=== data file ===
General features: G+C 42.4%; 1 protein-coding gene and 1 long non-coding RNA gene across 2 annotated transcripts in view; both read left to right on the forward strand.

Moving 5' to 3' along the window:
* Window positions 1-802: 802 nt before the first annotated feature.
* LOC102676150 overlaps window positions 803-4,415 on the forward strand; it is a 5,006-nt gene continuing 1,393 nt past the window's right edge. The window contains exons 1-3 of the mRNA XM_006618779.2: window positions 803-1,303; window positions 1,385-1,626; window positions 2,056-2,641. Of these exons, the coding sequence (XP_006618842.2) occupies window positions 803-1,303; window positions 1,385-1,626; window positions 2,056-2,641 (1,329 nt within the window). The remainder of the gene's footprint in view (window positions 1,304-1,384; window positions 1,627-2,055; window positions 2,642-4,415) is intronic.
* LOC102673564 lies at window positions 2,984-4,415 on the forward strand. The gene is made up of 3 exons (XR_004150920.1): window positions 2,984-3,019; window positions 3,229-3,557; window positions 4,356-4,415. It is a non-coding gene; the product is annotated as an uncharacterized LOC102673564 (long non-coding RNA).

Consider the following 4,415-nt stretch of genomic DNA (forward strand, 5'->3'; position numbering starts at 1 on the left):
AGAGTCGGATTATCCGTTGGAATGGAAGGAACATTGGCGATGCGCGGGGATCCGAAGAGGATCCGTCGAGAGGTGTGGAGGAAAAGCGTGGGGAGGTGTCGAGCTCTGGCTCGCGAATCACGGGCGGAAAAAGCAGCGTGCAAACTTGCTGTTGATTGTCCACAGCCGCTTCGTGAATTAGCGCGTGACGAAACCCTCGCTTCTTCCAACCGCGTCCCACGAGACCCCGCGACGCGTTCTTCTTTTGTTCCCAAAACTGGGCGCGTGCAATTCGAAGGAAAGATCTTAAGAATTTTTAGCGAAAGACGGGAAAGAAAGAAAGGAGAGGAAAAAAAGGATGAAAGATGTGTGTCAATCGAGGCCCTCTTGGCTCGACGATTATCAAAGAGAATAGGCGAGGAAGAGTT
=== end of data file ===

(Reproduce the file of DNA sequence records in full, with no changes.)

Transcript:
General features: G+C 42.4%; 1 protein-coding gene and 1 long non-coding RNA gene across 2 annotated transcripts in view; both read left to right on the forward strand.

Moving 5' to 3' along the window:
* Window positions 1-802: 802 nt before the first annotated feature.
* LOC102676150 overlaps window positions 803-4,415 on the forward strand; it is a 5,006-nt gene continuing 1,393 nt past the window's right edge. The window contains exons 1-3 of the mRNA XM_006618779.2: window positions 803-1,303; window positions 1,385-1,626; window positions 2,056-2,641. Of these exons, the coding sequence (XP_006618842.2) occupies window positions 803-1,303; window positions 1,385-1,626; window positions 2,056-2,641 (1,329 nt within the window). The remainder of the gene's footprint in view (window positions 1,304-1,384; window positions 1,627-2,055; window positions 2,642-4,415) is intronic.
* LOC102673564 lies at window positions 2,984-4,415 on the forward strand. The gene is made up of 3 exons (XR_004150920.1): window positions 2,984-3,019; window positions 3,229-3,557; window positions 4,356-4,415. It is a non-coding gene; the product is annotated as an uncharacterized LOC102673564 (long non-coding RNA).

Consider the following 4,415-nt stretch of genomic DNA (forward strand, 5'->3'; position numbering starts at 1 on the left):
AGAGTCGGATTATCCGTTGGAATGGAAGGAACATTGGCGATGCGCGGGGATCCGAAGAGGATCCGTCGAGAGGTGTGGAGGAAAAGCGTGGGGAGGTGTCGAGCTCTGGCTCGCGAATCACGGGCGGAAAAAGCAGCGTGCAAACTTGCTGTTGATTGTCCACAGCCGCTTCGTGAATTAGCGCGTGACGAAACCCTCGCTTCTTCCAACCGCGTCCCACGAGACCCCGCGACGCGTTCTTCTTTTGTTCCCAAAACTGGGCGCGTGCAATTCGAAGGAAAGATCTTAAGAATTTTTAGCGAAAGACGGGAAAGAAAGAAAGGAGAGGAAAAAAAGGATGAAAGATGTGTGTCAATCGAGGCCCTCTTGGCTCGACGATTATCAAAGAGAATAGGCGAGGAAGAGTT